Metropolitan News-Enterprise


Wednesday, November 20, 2013


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Court Upholds Conviction for Robbery-Murder ‘Mastermind’

Panel Says Defendant Need Not Be Present to Be Liable Under Provocative-Act Doctrine


By JUSTIN LEVINE, Staff Writer


The absent “mastermind” of an armed home-invasion robbery who sends accomplices to perform the crime can be convicted of first degree murder after one of his accomplices  provoked the robbery victim in such a way that it led him to reasonably kill one of the perpetrators in response, the Court of Appeal for this district has ruled.

Justice Kenneth Yegan of Div. Six Monday wrote a unanimous opinion saying that there was sufficient evidence to convict Ryan James Johnson of first degree murder under the provocative-act murder doctrine.

Ryan James Johnson was accused of masterminding a home invasion robbery of Peter Davis, an acquaintance, in order to steal cash and drugs from the residence. He sent armed accomplices to Davis’s home to perform the robbery. Johnson did not accompany them to the scene.

After the accomplices repeatedly threatened Davis with a gun and told him to walk into his back bedroom, Davis picked up his own firearm near his bed and started firing, killing one of the two robbers.

Johnson was later arrested and convicted of first degree murder for his accomplice’s death based on the provocative act murder doctrine. He was sentenced to 26 years to life.

Insufficient Evidence Argued

After sentencing, Johnson argued that there was insufficient evidence to support a first degree murder conviction, that the trial court erred in its jury instructions and that his sentence constituted cruel and unusual punishment.

Yegan rejected Johnson’s arguments, writing:

“In these circumstances malice is implied by law and imputed to the ‘mastermind’ despite his absence from the scene of the crime.”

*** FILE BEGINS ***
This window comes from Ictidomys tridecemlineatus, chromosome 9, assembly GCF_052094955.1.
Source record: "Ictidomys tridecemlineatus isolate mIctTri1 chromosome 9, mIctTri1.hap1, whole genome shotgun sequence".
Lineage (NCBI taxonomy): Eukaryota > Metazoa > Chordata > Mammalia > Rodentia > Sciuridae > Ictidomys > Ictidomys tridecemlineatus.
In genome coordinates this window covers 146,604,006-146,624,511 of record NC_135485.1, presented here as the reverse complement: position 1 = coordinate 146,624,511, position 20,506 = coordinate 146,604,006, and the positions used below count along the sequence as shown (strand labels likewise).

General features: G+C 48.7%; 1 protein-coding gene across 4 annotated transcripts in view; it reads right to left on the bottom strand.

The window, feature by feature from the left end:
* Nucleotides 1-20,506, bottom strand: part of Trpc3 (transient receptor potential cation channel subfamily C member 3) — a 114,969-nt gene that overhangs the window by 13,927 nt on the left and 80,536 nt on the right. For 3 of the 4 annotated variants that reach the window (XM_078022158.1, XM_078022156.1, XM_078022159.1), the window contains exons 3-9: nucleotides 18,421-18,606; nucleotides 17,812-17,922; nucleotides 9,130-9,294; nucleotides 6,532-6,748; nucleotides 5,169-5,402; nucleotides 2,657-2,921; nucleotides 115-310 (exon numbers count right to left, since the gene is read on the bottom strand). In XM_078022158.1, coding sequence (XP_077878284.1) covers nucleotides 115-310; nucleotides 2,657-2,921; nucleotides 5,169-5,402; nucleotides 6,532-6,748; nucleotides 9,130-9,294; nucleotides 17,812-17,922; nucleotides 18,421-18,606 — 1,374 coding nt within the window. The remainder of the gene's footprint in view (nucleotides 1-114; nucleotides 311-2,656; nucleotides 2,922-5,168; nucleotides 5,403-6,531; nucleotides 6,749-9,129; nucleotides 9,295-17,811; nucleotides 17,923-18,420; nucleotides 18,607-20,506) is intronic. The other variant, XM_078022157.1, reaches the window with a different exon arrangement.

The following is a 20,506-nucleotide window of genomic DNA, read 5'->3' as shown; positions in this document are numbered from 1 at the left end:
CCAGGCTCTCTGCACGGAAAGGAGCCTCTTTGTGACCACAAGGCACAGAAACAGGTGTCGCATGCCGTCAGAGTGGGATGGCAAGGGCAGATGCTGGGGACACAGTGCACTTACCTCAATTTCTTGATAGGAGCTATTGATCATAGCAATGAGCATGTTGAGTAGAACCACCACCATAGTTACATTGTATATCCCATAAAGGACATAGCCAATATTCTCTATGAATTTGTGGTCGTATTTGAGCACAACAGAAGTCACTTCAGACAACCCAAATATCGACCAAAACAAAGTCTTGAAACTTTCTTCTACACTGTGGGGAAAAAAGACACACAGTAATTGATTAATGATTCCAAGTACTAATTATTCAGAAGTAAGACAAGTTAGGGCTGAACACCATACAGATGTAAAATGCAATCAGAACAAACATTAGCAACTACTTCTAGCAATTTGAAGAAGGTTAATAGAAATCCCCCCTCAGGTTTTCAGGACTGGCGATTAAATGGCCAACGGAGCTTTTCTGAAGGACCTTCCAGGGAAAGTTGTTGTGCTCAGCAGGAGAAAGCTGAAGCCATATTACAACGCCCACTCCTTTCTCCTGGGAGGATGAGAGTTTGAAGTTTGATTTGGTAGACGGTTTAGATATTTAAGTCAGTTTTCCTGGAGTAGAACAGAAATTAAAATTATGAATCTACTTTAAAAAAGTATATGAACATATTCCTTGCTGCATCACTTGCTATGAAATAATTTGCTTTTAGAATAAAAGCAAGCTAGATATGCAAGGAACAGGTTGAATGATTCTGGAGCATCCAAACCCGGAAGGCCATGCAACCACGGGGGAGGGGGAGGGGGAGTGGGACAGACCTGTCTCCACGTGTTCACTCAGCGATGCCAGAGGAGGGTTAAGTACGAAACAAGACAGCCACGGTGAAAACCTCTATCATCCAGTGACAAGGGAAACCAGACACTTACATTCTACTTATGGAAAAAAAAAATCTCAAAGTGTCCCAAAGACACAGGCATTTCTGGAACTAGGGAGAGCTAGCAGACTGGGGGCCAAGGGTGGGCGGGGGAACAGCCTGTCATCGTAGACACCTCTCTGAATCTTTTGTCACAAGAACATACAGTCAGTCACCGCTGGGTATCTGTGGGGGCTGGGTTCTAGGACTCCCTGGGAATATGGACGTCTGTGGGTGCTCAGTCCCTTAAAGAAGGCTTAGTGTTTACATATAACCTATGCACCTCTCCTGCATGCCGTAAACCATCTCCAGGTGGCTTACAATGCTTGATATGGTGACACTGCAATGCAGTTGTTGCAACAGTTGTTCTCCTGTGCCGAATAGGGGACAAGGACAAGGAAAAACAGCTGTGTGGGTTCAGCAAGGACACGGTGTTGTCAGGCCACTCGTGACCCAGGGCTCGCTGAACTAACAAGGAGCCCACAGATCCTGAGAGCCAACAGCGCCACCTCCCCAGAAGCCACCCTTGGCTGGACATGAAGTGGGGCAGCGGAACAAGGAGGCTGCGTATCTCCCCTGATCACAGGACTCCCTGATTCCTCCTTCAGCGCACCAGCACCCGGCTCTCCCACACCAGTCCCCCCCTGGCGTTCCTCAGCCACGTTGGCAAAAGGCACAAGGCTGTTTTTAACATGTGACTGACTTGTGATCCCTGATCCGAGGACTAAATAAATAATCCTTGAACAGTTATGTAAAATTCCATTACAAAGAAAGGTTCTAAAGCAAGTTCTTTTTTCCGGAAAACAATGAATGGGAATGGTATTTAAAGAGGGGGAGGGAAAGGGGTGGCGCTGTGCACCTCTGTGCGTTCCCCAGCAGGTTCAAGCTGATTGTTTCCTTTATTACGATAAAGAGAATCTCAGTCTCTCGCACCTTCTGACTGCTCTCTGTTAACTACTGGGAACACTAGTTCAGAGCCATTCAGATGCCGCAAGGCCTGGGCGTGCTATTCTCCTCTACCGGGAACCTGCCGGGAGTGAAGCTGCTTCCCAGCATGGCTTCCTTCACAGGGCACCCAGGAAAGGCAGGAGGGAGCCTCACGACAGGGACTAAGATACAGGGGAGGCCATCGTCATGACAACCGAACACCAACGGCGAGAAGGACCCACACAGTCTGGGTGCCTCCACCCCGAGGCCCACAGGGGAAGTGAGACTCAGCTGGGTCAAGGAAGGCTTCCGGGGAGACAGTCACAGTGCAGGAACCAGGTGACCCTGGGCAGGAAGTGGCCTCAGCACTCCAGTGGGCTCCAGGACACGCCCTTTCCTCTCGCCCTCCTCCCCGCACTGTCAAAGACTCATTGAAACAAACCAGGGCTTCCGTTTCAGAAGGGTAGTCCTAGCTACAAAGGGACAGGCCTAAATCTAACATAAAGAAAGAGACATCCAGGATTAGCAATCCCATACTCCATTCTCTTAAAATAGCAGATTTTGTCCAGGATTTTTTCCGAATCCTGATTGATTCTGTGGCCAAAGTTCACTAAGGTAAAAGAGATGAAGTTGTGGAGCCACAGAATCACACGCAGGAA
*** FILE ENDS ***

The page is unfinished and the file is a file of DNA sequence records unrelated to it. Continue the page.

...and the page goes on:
“Under the provocative act [murder] doctrine,” Yegan said, “when the perpetrator of a crime maliciously commits an act that is likely to result in death, and the victim kills in reasonable response to that act, the perpetrator is guilty of murder.”

He cited Taylor v. Superior Court (1970) 3 Cal.3d 578, where the court ruled that the driver of a getaway car could be charged with first degree murder after one of the robbers he was assisting was killed by an intended victim.

 “If a getaway driver, not actually present inside the building where the robbery takes place, has provocative conduct first degree murder liability,” Yegan wrote, “surely an absent ‘mastermind’ of the robbery also has such liability.”

‘Sound Public Policy’

He also said that the use of the provocative act murder doctrine in this instance was “sound public policy,” since the surviving accomplice had also been convicted of first degree murder.

“It could also encourage a criminal planner to employ accomplices to do his bidding in his absence to shield himself from the application of the provocative act murder doctrine,” the justice said.

Yegan rejected Johnson’s argument that the trial court should have allowed a jury instruction on a lesser offense of voluntary manslaughter and that jurors should have been told that he could be convicted of murder only if he had “personally harbored malice.”

The jurist held that the jury instructions properly explained the requirement of “implied malice” in this case and that the offense of voluntary manslaughter was “without evidentiary support.”

No Abuse of Discretion

Johnson had also argued that the trial court abused its discretion in allowing the jury to hear evidence of a prior home invasion robbery that Johnson participated in to obtain drugs. Yegan said that there was no abuse of discretion because evidence of the previous crime was “highly probative” since there were substantial similarities with the later robbery in terms of motive and operation.    

He said Johnson had forfeited the cruel and unusual punishment issue by failing to assert it at the trial court.

“In any event,” Yegan wrote “appellant’s sentence is not disproportionate to his crime… To say that appellant ‘could not have reasonably anticipated’ the killing is a premise which, to put it bluntly, is far-fetched. Moreover, appellant is a recidivist. He has been convicted of numerous misdemeanors and four felonies, and he has served prior prison terms.”

The case is People v. Johnson, 13 S.O.S. 5903.


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